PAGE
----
Review: Sandook – Half full or half empty?
- Movie : Sandook (2015)
- Producer : Vishwajit Gaikwad and Mandar Keni
- Directer : Atul Kale
- Studio : Orangen Entertainment
- Star Cast : Sumeet Raghvan, Bhargavi Chirmule, Sharad Ponkshe, Arun Nalawade, Rahul Mehendale, Ramesh Vani, Rahul Gore, J. Brandon Hill, Shantanu Gangane, Mangesh Satpute, Siddhesh Prabhakar, Divesh Medge, Nandkumar Patil, Ajit Parab, Firdaus Mewawala
- Story : Atul kale
- Screenplay : Ashish Raikar, Atul Kale and SubodhKhanolkar
- Music : Ajit-Sameer,
- Lyrics : Guru Thakur, Vidyadhar Bhave and Ashok Bagwe
- Genre : Comedy
- Release Date : 5th June 2015
- Review By : Keyur Seta
India’s freedom struggle against the British wasn’t limited to prominent places like Delhi, Calcutta, Bombay, Lahore, etc. There were countless small or tiny villages that also contributed towards the revolution. Last year, Ganesh Kadam’s Vitti Danduwas based on this issue. Now, Atul Kale’s Sandook tries portraying this phenomenon, although in a different way.
The mixture of humor and seriousness works for the film but only to some extent. A not-so-impressive screenplay, the luke warm mystery surrounding the sandook and few other issues make this period drama rise only up to an average level.
Sandook is based in the pre-independence era in Sambhalgad, Maharashtra. Wamanrao (Sumeet Raghavan) works in the post office and lives with his wife (Bhargavi Chirmule) and son. He is proud of his forefathers, who had made important contribution in the history of Maharashtra. However, Wamanrao lacks courage to face any challenge. He is a laughing stock among the villagers, including his astrologer neighbor Shyamrao (Sharad Ponkshe)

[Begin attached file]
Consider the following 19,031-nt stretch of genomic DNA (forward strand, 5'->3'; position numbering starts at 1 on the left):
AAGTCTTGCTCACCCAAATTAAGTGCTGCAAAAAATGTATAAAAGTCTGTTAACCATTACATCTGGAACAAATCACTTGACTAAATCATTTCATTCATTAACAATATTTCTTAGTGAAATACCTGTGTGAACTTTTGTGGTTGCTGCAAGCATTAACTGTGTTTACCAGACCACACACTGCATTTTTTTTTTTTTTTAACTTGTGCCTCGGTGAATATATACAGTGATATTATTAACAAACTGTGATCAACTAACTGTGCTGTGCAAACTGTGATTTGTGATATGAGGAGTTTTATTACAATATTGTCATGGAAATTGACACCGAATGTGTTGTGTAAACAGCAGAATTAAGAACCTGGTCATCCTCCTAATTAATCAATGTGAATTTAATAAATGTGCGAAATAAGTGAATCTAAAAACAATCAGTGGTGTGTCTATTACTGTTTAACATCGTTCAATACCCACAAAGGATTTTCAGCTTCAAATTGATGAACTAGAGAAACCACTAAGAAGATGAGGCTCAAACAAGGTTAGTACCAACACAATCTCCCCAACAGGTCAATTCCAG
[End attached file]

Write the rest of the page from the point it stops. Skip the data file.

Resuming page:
Simultaneously, the British officers in the village are having a hard time from the revolutionaries of the Jai Hind Movement. Wamanrao is keen to join the revolutionaries but doesn’t have the courage. The revolutionaries kill a senior British officer, who is replaced by the ruthless Scott (Brandon Hill). The serious consequences of Scott’s appointment related to a small sandook (chest) lands Wamanrao in a soup.
Sandook is visually pleasing. The beautiful locations of the village are artistically captured by cinematographer Ajit V. Reddy. There are a number of sequences that ooze his impressiveness. The frames become more enchanting due to the production design that recreates the bygone era. Some humorous situations featuring Raghavan is another point that makes the film watchable.
But the film falls short of being impressive. The first half takes too long to arrive at the point. In other words, you keep wondering about the basic idea till the interval. Even after the plot is established, it moves at a sluggish pace, which is made worse by a couple of unnecessary songs. Add to this, the difficult to believe climax (not adding anything further to avoid spoilers).
Sumeet Raghavan makes a confident debut in Marathi cinema with this film. He gets his comic timing right. However, what was the need to make him act childish so frequently? This makes it look as if he is trying too hard to be dumb. Sharad Ponkshe succeeds in a challenging role. Brandon Hill, as Scott, suffers due to the clichéd characterization of a British officer.
Rahul Gore plays his part well as Rana. Bhargavi Chirmule, as Wamanrao’s wife, is average.Arun Nalawade, Rahul Mehendhale, Shantanu Gangane, Firdaus Mewawala, Divesh Midge and Ramesh Vani provide average to decent acts.
The Lord Krishna song in Sanskrit generates a terrific effect. It saves the climax to some extent. But the rest of the songs are pretty average.
Sandook is an average saga about India’s freedom struggle. It won’t earn well at the box office.